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U.S. U-23s 3, Canada 1: The SBI Breakdown


Photo by Peter G. Aiken/USA TODAY Sports


The U.S. Under-23 Men’s National Team is off to a promising start.

Led by a Jordan Morris brace, the U.S. toppled Canada, 3-1, in the opening game of the team’s Olympic qualifying run. In short, it was an impressive performance, one that should serve as a solid kickstart to the group stages.

Players like Jordan Morris and Jerome Kiesewetter did the attacking damage, while the team’s young core of U-20 stars proved that they were certainly not in above their depth at the U-23 level.

Yet, it was not all rosy for the U.S., as there are still several improvements to be made as the team moves forward through qualifying.

Here are SBI’s five takeaways from Thursday’s U.S. U-23 victory:


No matter who the opponent, Jordan Morris just can’t stop scoring.

Whether it’s Mexico, SMU or Thursday’s opponent, the Canada U-23s, Morris continues to hit the back of the net at a high rate. The Stanford youngster’s impressive 2015 seems to have no sign of stopping following another two-goal performance in Thursday’s triumph.

While Morris’ first goal was little more than a simple header at the doorstep, his second showed plenty of the qualities that has made U.S. fans salivate. Played through by Wil Trapp, Morris showed off his wheels to chase down the ball over the top. Then, with a defender on his hip, Morris battled through with strength before launching a shot under the goalkeeper coming out.

Morris just seems to have “it,” as well as every tool needed to become a successful striker. If Thursday’s performance was any indication, this qualifying tournament could just be yet another launching pad as the 20-year-old pushes towards his long-awaited move to the professional ranks.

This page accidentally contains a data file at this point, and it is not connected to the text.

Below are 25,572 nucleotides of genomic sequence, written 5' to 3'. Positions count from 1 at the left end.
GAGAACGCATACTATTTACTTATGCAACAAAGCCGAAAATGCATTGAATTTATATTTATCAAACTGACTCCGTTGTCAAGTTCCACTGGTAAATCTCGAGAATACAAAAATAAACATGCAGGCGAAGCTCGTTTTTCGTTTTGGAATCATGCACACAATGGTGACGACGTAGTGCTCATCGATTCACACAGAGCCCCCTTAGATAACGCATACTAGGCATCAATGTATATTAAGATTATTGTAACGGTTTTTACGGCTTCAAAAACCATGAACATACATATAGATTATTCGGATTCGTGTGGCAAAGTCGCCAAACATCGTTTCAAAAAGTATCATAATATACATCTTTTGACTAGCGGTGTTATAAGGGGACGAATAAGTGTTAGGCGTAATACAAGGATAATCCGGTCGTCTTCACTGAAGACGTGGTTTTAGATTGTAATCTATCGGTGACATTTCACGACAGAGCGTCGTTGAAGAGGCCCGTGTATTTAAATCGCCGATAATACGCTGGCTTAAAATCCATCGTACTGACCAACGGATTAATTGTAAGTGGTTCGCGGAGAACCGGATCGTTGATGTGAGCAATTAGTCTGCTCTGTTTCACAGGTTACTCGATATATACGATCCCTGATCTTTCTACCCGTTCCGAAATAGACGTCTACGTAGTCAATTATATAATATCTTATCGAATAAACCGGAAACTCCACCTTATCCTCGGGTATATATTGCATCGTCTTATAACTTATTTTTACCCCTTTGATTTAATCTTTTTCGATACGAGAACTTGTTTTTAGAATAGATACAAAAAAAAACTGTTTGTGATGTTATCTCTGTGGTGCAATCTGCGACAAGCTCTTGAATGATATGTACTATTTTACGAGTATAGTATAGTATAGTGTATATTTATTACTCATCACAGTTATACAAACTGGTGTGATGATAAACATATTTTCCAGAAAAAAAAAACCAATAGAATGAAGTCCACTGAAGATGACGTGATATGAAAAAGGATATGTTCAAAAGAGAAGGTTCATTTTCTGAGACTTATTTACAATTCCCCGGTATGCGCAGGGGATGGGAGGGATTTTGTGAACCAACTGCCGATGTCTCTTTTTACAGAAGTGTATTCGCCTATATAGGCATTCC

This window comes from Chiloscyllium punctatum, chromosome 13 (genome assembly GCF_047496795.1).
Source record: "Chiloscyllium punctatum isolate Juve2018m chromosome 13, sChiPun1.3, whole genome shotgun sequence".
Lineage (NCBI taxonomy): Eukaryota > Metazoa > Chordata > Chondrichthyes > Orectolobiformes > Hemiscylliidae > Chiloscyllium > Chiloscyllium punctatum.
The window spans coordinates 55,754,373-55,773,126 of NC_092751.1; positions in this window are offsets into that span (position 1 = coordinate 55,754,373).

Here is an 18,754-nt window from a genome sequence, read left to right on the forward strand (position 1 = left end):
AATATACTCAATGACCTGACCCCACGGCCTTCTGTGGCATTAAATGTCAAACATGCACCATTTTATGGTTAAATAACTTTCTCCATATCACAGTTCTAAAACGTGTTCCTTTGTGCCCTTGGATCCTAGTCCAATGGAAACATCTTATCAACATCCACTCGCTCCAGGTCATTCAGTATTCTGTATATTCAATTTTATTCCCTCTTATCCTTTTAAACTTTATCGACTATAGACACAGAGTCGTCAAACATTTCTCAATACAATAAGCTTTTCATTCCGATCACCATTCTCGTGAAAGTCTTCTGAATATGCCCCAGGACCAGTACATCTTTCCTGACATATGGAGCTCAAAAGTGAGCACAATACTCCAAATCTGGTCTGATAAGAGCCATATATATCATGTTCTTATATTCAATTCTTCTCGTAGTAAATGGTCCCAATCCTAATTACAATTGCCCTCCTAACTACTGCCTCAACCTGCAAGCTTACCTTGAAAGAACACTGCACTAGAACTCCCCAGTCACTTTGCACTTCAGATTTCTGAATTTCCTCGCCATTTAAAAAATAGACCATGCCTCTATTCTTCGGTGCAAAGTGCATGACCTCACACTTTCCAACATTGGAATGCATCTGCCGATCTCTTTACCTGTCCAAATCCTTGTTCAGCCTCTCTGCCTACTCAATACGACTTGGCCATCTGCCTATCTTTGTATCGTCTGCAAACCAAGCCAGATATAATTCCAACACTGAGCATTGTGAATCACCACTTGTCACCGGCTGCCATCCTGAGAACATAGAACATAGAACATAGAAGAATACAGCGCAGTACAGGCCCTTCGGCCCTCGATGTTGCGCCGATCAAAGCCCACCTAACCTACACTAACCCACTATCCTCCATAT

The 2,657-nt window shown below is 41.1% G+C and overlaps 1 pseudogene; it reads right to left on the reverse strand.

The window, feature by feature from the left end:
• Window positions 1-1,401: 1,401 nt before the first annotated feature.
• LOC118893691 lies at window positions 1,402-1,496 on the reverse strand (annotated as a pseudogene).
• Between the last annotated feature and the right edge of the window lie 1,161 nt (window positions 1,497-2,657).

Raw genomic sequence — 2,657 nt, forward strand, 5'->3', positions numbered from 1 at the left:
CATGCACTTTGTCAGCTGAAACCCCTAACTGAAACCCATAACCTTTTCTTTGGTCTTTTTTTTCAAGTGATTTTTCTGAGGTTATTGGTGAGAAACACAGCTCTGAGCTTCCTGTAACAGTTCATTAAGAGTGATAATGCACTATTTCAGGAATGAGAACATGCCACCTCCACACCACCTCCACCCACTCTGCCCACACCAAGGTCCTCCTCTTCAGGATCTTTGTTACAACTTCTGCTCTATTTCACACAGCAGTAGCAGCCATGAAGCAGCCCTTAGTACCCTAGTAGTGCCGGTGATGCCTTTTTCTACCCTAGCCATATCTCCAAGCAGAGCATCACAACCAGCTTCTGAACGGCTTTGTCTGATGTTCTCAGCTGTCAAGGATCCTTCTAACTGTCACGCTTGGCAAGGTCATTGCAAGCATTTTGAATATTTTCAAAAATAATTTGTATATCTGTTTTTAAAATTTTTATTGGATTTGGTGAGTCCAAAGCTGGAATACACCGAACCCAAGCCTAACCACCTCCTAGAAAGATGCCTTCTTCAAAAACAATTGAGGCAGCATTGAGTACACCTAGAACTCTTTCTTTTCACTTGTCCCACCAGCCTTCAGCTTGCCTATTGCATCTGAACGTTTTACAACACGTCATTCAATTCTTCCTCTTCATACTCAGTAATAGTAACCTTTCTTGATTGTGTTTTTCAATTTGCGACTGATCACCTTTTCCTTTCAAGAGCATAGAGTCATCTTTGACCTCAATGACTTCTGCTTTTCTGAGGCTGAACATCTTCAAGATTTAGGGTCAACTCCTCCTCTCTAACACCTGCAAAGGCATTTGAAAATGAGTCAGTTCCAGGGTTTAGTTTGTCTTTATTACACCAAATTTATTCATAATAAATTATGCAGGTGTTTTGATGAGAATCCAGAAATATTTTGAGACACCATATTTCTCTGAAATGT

While Morris may have snagged the plaudits based on statistics, Jerome Kiesewetter might just have been the most dynamic American player on the field.

After emerging as a standout at this past summer’s Toulon Tournament, Kiesewetter was dynamic yet again in Thursday’s victory. Given freedom to move throughout the front line, Kiesewetter was, in short, a menace, one that gave Canada fits all night.

The Stuttgart youngster helped kickstart the U.S. attack with an assist on the opening goal, but it didn’t stop there. Throughout, Kiesewetter snuck in behind the back line to find looks on goal while helping draw eyes away from Morris. In reality, Kiesewetter was unlucky not to score, as he was certainly deserving of a signature moment from a spectacular night.

When assessing his Toulon performances along with that of Thursday evening, Kiesewetter looks to be a lot better than a lot of people give him credit for. While he may not receive the hype of a Morris, Kiesewetter looks like he might just be every bit as talented, and every bit as important as the team continues to march through qualifying.


Ahead of the tournament’s start, it was easy to see that the central midfield was going to be a point of strength for the U.S. U-23s. That was apparent Thursday night.

While the duo of Wil Trapp and Fatai Alashe controlled play from their assigned deeper roles, Emerson Hyndman and Gedion Zelalem were given room to flourish in the attacking end. On paper, the four form what is essentially a perfect balance of talent, grit and creativity to make a team tick.